A univariate analysis showed significant dependence between the RDW-SD value, the number of monocytes, PLR and NLR ratios and CCI and the overall survival of the patients (all P and R values are shown in Table 5).

Table 5
Table 5 Results of studied parameters and single-factor analysis in patients operated on due to NSCLC
Full table

A multivariate analysis showed that the advancement stage of neoplasia, CCI above 4, RDW-SD values ​​above 43 fL (P=0.0007) and PLR values ​​above 138 (P=0.001) should be considered negative prognostic factors for patients operated on due to NSCLC (all P and R values are shown in Table 6).

Table 6
Table 6 Multi-variate analysis in patients operated on due to NSCLC
Full table

Discussion

Clinical studies showed significant differences in RDW values ​​in patients treated for various cancers in comparison to healthy subjects or treated for non-cancer conditions such as heart failure and chronic obstructive pulmonary disease (4-6). The prognostic value of RDW-CV was confirmed in ovarian cancer, colon cancer and hematological diseases (7-9). In our study, we focused on the prognostic role of RDW-SD in patients surgically treated due to NSCLC. Value of our study is limited as it was conducted in one centre and it is retrospective. Only patients who met criteria of operability were included in the study. Therefore, the selection bias should be taken into account while interpreting these results. Our analysis showed that RDW-SD is an independent prognostic factor for patients treated in our department due to NSCLC. Studies conducted so far took into account the role of RDW-CV as a prognostic factor for NSCLC. Koma et al. revealed that elevated RDW-CV values ​​(>15%) are associated with worse prognosis of patients with NSCLC (P=0.002) (10). In another study, Kos et al. did not confirm this observation. However, the authors themselves stated that the negative result, obtained in their study, might be related to an insufficient number of patients [146] included in the analyses (4). Warwick et al. based their study on 917 patients treated surgically due to NSCLC. Those authors observed that preoperative RDW-CV values above 15.3% are a significant risk factor of post-operative mortality (P=0.001) and survival period (P=0.0001) (11). Ichinose et al. analyzed an equally large group (992 patients). His study showed that in NSCLC patients above 75 years of age, pre-operative RDW-CV value above 15% is associated with a higher risk of complications and worse prognosis (P=0.01) (12).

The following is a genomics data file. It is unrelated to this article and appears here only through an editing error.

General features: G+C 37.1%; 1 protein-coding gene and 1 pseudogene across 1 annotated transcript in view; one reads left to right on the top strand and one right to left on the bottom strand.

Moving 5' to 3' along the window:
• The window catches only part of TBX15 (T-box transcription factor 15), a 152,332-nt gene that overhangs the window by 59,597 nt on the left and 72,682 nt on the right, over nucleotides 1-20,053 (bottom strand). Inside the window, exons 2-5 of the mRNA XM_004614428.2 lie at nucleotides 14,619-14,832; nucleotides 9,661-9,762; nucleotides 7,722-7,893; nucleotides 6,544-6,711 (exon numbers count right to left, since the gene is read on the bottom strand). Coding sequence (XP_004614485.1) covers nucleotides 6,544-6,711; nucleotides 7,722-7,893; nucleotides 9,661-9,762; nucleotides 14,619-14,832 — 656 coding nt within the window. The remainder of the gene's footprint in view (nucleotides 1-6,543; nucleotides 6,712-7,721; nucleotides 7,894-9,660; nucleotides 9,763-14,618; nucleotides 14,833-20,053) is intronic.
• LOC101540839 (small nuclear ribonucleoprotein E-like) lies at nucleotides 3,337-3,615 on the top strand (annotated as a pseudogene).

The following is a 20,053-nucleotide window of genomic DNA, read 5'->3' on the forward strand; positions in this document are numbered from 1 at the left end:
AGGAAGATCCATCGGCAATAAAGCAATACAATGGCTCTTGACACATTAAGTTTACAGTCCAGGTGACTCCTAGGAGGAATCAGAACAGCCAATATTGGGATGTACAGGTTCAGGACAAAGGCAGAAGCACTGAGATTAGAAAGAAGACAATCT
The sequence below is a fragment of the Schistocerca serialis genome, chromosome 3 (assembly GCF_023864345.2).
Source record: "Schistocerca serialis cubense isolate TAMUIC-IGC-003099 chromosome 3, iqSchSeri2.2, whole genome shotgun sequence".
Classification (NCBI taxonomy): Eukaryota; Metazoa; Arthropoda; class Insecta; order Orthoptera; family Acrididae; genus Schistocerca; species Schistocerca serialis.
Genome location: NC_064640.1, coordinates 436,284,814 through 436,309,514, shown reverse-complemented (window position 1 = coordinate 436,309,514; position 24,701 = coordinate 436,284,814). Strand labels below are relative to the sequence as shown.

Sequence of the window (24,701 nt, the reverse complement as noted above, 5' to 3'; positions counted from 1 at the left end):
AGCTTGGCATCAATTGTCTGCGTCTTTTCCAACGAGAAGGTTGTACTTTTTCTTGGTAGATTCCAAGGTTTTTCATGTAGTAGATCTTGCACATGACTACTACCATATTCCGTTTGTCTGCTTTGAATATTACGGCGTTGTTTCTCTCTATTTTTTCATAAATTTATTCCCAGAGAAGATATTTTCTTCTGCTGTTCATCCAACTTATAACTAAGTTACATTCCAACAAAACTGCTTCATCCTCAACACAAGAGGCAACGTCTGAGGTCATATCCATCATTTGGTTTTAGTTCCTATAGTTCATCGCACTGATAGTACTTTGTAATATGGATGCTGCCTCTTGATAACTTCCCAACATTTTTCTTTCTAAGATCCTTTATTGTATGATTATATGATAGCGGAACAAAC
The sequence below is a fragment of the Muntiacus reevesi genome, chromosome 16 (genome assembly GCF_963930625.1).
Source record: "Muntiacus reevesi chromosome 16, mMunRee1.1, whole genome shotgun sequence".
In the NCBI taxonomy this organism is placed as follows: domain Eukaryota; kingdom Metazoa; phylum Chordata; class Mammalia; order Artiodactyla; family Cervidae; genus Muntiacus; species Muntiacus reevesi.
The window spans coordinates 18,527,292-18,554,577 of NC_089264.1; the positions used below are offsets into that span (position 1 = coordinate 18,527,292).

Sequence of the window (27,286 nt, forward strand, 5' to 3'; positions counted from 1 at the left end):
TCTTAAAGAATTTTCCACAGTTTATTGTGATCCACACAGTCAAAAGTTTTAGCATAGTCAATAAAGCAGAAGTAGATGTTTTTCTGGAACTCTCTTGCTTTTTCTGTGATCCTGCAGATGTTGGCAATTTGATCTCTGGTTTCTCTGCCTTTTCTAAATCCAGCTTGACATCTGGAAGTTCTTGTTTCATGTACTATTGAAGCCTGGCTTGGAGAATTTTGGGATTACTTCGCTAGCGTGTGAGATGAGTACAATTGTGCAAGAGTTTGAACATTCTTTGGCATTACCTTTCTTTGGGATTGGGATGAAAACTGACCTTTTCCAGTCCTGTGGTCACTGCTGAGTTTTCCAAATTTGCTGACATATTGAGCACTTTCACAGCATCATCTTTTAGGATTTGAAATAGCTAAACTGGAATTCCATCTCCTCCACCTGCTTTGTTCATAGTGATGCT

The relationship between elevated RDW values ​​and unfavorable course of neoplastic disease is not clear. Relatively large reticulocytes that increase the RDW value occur in long-term anemia. Those results may also be a consequence of a long-lasting inflammatory process, being the body response to cancer, bone marrow dysfunction or iron deficiency (9). We did not determine the level of vitamin B12, folic acid and iron in our patients, which might be another limitation and could have and impact on bold test results. In our study, we showed a correlation between increased RDW-SD values and the number of peripheral monocytes and the PLR value. A multi-factor analysis revealed that in addition to RDW-SD, PLR values ​​above 138 are a significant and independent prognostic factor of NSCLC. This indicates an association of the studied parameter with chronic inflammatory reaction. Kumagai et al. noted that an increased number of monocytes may be an independent prognostic factor and affects the OS of patients surgically treated due to pulmonary adenocarcinoma (13). In turn, Lee et al. showed that PLR values ​​above 180 significantly affect OS (14). Our analysis, however, did not show a correlation between RDW-SD and the number of lymphocytes, neutrophils, platelets and the NLR ratio. The obtained results point unclear interactions between inflammation and RDW indicators, and the mechanisms themselves require further investigation.